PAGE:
large family

Fr. Ric Schneider (center front row) was blessed with great parents and siblings.

Their stories may surprise you

Fr. Murray Bodo, OFM
65 Years Profession

boy on horse

12-year-old Murray Bodo sits tall in the saddle.

As most of the brothers know, I was born and grew up in the Southwest; and though I have lived the greater part of my life in the East, I still love the landscape and the people of my childhood. But what most probably aren’t aware of is that I love Westerns, both novels and especially movies about cowboys. When I am scanning for something to watch on TV, if there is a Western, even if I’ve seen it many times, I will usually watch it again. Many Westerns were made in Gallup when I was a boy; and because my dad owned and operated Gallup Sporting Goods Store, he was able to supply Frontier Model Colt 45s and 44-40s for some of the stars, including Jimmy Stewart and Alan Ladd. And there was usually a softball game at the end of filming between the townspeople and the actors and other workers on the film that we kids always looked forward to.

What may be surprising also is that I got my Social Security Card at age 13 by working as an extra in a crowd scene on Paramount Pictures’ film, Ace in the Hole, with Kirk Douglas and Jan Sterling, a 1951 film that was later called, The Carnival. My great uncle also owned a huge cattle ranch outside of Durango, Colo., that put me onto my other love, horses, when I was just a small child. No wonder I love Westerns and my favorite song is Tex Ritter’s version of “The Wayward Wind,” a song that pretty much defines “my wandering ways” these 65 years as a friar.

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Fr. Murray Bodo, OFM

Br. Damian Cesanek, OFM
60 Years Profession

About 30 years ago, I took some professionally administered memory tests. Afterwards, I was told that I scored in the top 2% of the nation. I never mentioned that to anyone. Unfortunately, I cannot say the same thing at this stage of my life.

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Fr. Damien Cesanek, OFM

Fr. Arthur Espelage, OFM
50 Years Priesthood

Few people know that either through direct or extended members, the Espelage family has provided Franciscan friars, priests, and sisters to the Catholic Church for over 150 years here in our country and in Europe.

It was no surprise to me in May of 1971, two weeks before my ordination, to be called home by my father for a family meeting. When I entered the house that evening, I found only my mother and father sitting at the kitchen table. With the customary glass of beer in front of me, my mother began. “Do you know what you are doing, what this means”? Answering her own question, she went on: “It means no grandbabies,” and then listed the responsibilities which I would assume to family and Church. I had prayed for many years that Christ would choose me to be a priest, but gave little consideration to the changes and adjustments of the next 50 years. I remember as clear as a bell her judgment: “Your father and I give you permission to do this.” I thank God today that I survived the temptations and obstacles that came my way, and as for my failures, I take comfort in Luke 23:34.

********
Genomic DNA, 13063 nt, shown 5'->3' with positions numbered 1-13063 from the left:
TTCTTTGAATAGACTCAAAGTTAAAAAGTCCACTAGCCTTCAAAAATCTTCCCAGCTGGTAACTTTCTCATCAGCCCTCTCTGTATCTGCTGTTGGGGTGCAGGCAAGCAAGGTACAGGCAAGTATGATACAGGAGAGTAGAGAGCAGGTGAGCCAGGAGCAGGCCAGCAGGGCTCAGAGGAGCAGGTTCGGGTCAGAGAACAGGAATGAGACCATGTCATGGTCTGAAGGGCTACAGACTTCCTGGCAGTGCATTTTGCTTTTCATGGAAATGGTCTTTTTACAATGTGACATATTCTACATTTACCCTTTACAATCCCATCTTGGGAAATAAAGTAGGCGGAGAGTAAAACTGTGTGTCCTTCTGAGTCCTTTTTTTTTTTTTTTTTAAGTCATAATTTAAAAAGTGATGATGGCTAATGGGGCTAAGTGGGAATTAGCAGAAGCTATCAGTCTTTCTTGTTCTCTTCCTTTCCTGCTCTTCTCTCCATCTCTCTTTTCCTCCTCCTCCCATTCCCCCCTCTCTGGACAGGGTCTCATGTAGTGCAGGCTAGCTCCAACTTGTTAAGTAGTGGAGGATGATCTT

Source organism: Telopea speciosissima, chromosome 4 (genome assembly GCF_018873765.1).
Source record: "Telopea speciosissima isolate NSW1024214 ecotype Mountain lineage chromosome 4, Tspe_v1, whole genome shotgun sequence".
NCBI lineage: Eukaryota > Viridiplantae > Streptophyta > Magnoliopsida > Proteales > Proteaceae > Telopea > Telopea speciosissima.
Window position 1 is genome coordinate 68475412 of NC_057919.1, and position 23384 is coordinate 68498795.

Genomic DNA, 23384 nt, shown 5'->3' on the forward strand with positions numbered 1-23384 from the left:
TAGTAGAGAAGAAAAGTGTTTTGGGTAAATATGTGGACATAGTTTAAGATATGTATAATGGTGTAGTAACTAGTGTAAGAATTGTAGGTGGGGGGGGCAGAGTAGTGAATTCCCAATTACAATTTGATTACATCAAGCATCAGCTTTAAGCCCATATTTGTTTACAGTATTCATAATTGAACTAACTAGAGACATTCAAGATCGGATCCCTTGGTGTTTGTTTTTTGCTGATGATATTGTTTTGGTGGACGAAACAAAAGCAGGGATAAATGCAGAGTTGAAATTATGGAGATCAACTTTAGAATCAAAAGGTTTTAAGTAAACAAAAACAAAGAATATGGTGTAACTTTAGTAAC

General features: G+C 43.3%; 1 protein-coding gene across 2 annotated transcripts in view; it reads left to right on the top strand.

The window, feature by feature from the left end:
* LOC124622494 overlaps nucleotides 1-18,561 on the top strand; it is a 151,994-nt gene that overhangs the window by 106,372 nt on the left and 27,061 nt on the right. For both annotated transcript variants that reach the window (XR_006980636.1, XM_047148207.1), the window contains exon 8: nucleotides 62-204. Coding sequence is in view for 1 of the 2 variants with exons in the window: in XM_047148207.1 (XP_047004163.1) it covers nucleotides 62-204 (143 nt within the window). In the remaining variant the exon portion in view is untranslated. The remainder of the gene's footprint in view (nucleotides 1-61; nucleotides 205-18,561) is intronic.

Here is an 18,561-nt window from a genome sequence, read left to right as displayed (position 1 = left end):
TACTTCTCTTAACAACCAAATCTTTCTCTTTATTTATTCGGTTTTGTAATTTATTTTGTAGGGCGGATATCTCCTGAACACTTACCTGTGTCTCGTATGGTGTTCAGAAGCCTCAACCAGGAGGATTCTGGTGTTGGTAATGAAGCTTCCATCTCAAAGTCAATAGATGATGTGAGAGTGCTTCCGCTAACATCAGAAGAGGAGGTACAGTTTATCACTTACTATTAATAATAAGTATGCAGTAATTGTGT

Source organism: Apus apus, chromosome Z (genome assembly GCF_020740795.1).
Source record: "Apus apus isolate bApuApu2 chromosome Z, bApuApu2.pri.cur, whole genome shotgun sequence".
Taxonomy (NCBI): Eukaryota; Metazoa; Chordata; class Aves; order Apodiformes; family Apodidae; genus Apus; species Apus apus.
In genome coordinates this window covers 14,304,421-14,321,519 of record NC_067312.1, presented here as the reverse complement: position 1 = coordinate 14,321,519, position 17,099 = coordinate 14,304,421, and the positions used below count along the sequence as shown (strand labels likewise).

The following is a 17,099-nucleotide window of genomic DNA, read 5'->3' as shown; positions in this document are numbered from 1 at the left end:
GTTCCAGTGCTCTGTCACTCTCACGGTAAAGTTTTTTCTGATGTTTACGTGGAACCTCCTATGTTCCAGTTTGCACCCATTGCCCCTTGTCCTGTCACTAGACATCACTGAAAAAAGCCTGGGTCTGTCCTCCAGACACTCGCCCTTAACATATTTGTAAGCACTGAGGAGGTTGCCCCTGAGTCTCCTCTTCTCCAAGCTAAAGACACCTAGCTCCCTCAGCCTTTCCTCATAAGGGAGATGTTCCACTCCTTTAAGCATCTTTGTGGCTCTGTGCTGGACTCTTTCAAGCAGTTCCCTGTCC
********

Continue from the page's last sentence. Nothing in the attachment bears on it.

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Fr. Arthur Espelage, OFM

Fr. Ric Schneider, OFM
70 Years Profession

In our family, all the marriages were good, no divorces, and everybody went to church every Sunday all their lives. I realize how blessed I have been in having such wonderful parents who taught me how to live and love and serve the Lord, and 10 magnificent brothers and sisters who gave me such good examples. Some would call that a minor miracle. I call it a blessing for saying the family rosary each evening before leaving the supper table. I know times have changed but when I was a kid, the family ate together almost every meal. And if we forgot our rosary, no problem, mom always had a bowl of rosaries on the table. A prayer I pray almost every day is, “Thank you, Jesus, for giving me such wonderful parents and loving brothers and sisters.”

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Fr. Ric Schneider, OFM

Br. Jerry Beetz, OFM
50 Years Profession

Most people don’t know that I am a graduate of Elder High School. Purple and Brown do not always go well together. You can see that during Advent and Lent when the celebrant for Mass puts the purple vestment on over his brown habit. The blessing of 50 years is that I have been able to strive to live the Gospel with a Purple Panther Pride and a Spartan Spirit.

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Br. Jerry Beetz, OFM

Br. Louis Lamping, OFM
65 Years Profession

• I was born with a harelip and a cleft palate. In 1948 I was in a bookkeeping contest in high school. I finished my test early and the person in charge asked if something was wrong. I said, “I’m finished.” There were nine schools in the contest. I took first honors.